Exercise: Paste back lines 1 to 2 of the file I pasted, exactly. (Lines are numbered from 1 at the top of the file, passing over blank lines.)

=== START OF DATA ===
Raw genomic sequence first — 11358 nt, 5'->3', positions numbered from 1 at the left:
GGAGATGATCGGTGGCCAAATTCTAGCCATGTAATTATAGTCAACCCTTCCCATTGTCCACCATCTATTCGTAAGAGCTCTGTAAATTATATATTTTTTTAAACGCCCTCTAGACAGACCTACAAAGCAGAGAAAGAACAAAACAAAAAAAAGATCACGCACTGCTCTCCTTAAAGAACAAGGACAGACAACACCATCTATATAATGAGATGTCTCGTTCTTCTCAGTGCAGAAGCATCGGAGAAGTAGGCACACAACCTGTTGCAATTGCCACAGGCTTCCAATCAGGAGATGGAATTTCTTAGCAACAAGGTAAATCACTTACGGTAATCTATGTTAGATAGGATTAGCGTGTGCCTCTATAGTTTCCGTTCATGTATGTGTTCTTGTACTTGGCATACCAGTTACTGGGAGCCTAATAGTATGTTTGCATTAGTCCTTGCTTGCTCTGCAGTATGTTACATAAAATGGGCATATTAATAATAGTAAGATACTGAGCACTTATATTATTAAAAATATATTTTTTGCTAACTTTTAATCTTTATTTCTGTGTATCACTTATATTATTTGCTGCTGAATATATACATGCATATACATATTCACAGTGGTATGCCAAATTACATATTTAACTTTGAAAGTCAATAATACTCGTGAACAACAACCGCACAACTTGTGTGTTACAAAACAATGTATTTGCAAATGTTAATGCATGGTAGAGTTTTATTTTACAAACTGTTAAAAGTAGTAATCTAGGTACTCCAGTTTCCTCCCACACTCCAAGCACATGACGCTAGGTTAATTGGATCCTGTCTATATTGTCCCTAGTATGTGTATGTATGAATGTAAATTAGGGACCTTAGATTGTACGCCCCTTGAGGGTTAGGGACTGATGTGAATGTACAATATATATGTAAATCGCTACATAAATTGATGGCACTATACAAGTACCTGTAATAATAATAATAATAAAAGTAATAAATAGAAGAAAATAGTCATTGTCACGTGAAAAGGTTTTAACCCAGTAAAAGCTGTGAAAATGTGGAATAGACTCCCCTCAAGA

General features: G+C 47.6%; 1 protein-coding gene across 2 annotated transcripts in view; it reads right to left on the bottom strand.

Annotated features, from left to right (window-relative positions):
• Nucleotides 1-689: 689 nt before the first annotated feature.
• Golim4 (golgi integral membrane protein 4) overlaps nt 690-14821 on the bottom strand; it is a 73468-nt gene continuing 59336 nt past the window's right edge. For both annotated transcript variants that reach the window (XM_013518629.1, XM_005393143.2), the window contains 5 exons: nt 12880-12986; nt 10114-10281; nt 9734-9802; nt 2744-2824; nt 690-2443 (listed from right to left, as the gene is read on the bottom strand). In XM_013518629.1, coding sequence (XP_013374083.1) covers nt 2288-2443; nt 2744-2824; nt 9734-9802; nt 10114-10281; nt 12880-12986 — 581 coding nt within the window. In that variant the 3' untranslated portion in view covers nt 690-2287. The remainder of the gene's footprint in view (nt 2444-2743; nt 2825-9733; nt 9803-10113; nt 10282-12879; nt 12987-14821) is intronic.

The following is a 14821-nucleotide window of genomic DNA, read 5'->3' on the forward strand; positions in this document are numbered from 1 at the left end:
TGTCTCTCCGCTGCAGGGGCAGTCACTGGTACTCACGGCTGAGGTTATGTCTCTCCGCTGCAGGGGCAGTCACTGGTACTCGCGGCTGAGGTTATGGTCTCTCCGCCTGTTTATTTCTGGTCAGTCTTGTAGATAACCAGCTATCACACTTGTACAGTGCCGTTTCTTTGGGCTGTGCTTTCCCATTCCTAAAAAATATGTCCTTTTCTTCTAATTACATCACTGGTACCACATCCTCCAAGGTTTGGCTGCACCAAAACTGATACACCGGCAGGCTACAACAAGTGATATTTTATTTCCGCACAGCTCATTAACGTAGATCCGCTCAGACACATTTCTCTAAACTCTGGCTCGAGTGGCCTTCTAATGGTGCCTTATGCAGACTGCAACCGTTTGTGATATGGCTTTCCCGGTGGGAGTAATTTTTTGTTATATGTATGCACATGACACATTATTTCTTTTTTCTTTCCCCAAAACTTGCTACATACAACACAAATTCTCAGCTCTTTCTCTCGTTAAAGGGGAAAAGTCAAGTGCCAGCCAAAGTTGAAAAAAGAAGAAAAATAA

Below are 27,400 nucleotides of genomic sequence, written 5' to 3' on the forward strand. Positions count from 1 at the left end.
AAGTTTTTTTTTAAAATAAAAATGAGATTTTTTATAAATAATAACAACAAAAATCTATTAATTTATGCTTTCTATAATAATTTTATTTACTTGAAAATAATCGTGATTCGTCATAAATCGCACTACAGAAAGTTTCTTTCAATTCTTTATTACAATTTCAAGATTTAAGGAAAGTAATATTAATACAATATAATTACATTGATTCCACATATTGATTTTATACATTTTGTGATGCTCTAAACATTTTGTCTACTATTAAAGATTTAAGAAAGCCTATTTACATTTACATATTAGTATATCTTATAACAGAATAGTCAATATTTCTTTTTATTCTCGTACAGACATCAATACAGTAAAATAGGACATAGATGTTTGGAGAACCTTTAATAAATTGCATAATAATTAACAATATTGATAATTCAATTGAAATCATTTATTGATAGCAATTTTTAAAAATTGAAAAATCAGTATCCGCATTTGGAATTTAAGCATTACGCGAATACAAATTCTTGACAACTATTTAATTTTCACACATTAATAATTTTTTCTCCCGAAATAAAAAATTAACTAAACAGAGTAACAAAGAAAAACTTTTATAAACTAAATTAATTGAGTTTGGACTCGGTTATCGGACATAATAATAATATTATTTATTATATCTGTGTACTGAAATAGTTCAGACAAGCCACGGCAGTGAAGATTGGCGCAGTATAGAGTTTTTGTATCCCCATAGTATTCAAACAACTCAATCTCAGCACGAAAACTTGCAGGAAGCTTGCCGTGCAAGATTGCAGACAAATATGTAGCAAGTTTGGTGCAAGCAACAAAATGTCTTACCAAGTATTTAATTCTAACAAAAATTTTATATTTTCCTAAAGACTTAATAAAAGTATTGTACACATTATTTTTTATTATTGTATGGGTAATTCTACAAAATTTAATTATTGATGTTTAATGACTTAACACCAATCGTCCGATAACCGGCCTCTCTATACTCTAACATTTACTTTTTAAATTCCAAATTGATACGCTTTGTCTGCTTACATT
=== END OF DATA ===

Raw genomic sequence first — 11358 nt, 5'->3', positions numbered from 1 at the left:
GGAGATGATCGGTGGCCAAATTCTAGCCATGTAATTATAGTCAACCCTTCCCATTGTCCACCATCTATTCGTAAGAGCTCTGTAAATTATATATTTTTTTAAACGCCCTCTAGACAGACCTACAAAGCAGAGAAAGAACAAAACAAAAAAAAGATCACGCACTGCTCTCCTTAAAGAACAAGGACAGACAACACCATCTATATAATGAGATGTCTCGTTCTTCTCAGTGCAGAAGCATCGGAGAAGTAGGCACACAACCTGTTGCAATTGCCACAGGCTTCCAATCAGGAGATGGAATTTCTTAGCAACAAGGTAAATCACTTACGGTAATCTATGTTAGATAGGATTAGCGTGTGCCTCTATAGTTTCCGTTCATGTATGTGTTCTTGTACTTGGCATACCAGTTACTGGGAGCCTAATAGTATGTTTGCATTAGTCCTTGCTTGCTCTGCAGTATGTTACATAAAATGGGCATATTAATAATAGTAAGATACTGAGCACTTATATTATTAAAAATATATTTTTTGCTAACTTTTAATCTTTATTTCTGTGTATCACTTATATTATTTGCTGCTGAATATATACATGCATATACATATTCACAGTGGTATGCCAAATTACATATTTAACTTTGAAAGTCAATAATACTCGTGAACAACAACCGCACAACTTGTGTGTTACAAAACAATGTATTTGCAAATGTTAATGCATGGTAGAGTTTTATTTTACAAACTGTTAAAAGTAGTAATCTAGGTACTCCAGTTTCCTCCCACACTCCAAGCACATGACGCTAGGTTAATTGGATCCTGTCTATATTGTCCCTAGTATGTGTATGTATGAATGTAAATTAGGGACCTTAGATTGTACGCCCCTTGAGGGTTAGGGACTGATGTGAATGTACAATATATATGTAAATCGCTACATAAATTGATGGCACTATACAAGTACCTGTAATAATAATAATAATAAAAGTAATAAATAGAAGAAAATAGTCATTGTCACGTGAAAAGGTTTTAACCCAGTAAAAGCTGTGAAAATGTGGAATAGACTCCCCTCAAGA